Water filters are a fantastic way to improve your drinking water quality by removing a whole host of common contaminants. However, not all filters are as capable as they seem.
Testing water filters is the best way to determine the effectiveness of the filtration process. In this guide, we’ll be sharing how to evaluate your water filter’s performance by testing a water sample in your home.
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🧪 How To Test the Performance of your Water Filter
The most effective way to test the performance of your water filter is to test your water before and after using the filter.
Let’s say you’re using a water pitcher filter. Take two water samples: one tap water sample straight from your faucet, and one filtered water sample from the pitcher. Compare these two samples to see which contaminants the pitcher can remove.
Testing your drinking water before and after filtration is better than testing your water only once, after it has been filtered. If you only test your water once, you won’t have any results to compare your results to, so you won’t know whether the filter has reduced your water’s contaminant levels or not.
You have two testing options:
- Laboratory testing
- DIY water testing kits.
Laboratory testing is the most thorough water testing option.
Lab testing is a low-hassle option, too – you just take a couple of water samples and send them off to the laboratory. You should receive your test results via post or email within three weeks. Your report should highlight exactly what your water contains, and how these contaminant quantities compare to industry guidelines, such as Environmental Protection Agency MCLs.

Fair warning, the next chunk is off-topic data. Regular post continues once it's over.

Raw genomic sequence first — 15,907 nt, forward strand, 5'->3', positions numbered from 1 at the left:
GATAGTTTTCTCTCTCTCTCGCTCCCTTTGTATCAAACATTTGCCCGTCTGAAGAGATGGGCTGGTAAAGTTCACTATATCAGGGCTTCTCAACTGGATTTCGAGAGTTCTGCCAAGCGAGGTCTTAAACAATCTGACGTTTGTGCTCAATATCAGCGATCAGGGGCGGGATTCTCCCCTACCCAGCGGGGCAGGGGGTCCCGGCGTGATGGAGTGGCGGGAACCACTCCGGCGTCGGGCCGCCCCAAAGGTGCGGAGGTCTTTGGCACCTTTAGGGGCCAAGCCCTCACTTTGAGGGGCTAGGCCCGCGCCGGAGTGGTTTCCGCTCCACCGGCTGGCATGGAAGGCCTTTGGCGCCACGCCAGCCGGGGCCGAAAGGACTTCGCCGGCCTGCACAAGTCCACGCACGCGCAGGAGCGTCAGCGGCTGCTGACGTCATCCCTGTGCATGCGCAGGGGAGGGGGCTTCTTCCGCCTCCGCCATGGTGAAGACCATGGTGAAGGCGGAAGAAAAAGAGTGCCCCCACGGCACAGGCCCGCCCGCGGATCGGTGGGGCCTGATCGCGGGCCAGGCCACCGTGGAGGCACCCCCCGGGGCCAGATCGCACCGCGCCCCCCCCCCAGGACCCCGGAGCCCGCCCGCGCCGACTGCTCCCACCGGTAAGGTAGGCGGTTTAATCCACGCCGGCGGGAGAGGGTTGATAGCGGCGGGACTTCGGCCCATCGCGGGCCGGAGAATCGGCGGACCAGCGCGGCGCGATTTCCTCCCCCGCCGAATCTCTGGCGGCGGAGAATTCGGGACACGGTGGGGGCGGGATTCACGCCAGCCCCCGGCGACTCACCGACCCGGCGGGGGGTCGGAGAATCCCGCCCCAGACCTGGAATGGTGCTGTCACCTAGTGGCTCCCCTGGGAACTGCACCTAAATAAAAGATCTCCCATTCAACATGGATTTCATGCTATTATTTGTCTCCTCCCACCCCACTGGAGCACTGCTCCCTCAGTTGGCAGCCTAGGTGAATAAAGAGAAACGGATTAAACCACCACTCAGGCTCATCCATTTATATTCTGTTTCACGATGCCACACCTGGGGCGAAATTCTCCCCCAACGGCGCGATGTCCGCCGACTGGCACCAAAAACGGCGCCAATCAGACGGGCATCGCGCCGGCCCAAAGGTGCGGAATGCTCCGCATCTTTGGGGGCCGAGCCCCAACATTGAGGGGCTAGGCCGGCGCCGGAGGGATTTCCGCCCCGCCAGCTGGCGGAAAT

Remember that the best way to test the performance of your filter is with two water tests, so you’ll need to pay for laboratory testing twice. Each test can cost over $100, so this is quite an expensive option – but it’s also the most accurate.
DIY Test Kits
A DIY testing kit is the most affordable way to test your water filter’s performance.
This kind of testing kit can be purchased for less than $30 and contains test strips, instructions, and a color chart. You dip a test strip in a sample of your tap water, then wait for the strip to change color. Compare the strip to the color chart to get a rough estimate of the contaminants in your water.
Testing kits are cheap, so they’re a good option for small budgets. However, they won’t give the most accurate representation of your water filter’s capabilities because they only give an estimate of your water’s contaminant levels.
📝 Step-By-Step: Performance-Testing a Water Filter
To performance-test your drinking water filter, follow these steps:
Step 1: Order your Test Kit
First, decide what type of water test you want to buy and place your order.
Different tests measure for different contaminants, so decide whether you’d like to test for a certain contaminant (like chlorine taste and odor) or a range of contaminants (such as chlorine, heavy metals, pesticides, herbicides, volatile organic compounds, and other common city water contaminants).
Remember, laboratory testing is the most accurate choice, but it’s also the most expensive. We’ve shared the best water test kits for various circumstances and budgets in this guide.
Step 2: Prepare to Test
There are several things you can do in preparation before you test your water, which will ultimately help you to get the most accurate performance data from your filter.
If you haven’t already installed your filter, start there. You won’t be able to do a before-and-after test of your water until the filter is installed. (Skip this if you have a filter that doesn’t need installing, like a filter pitcher).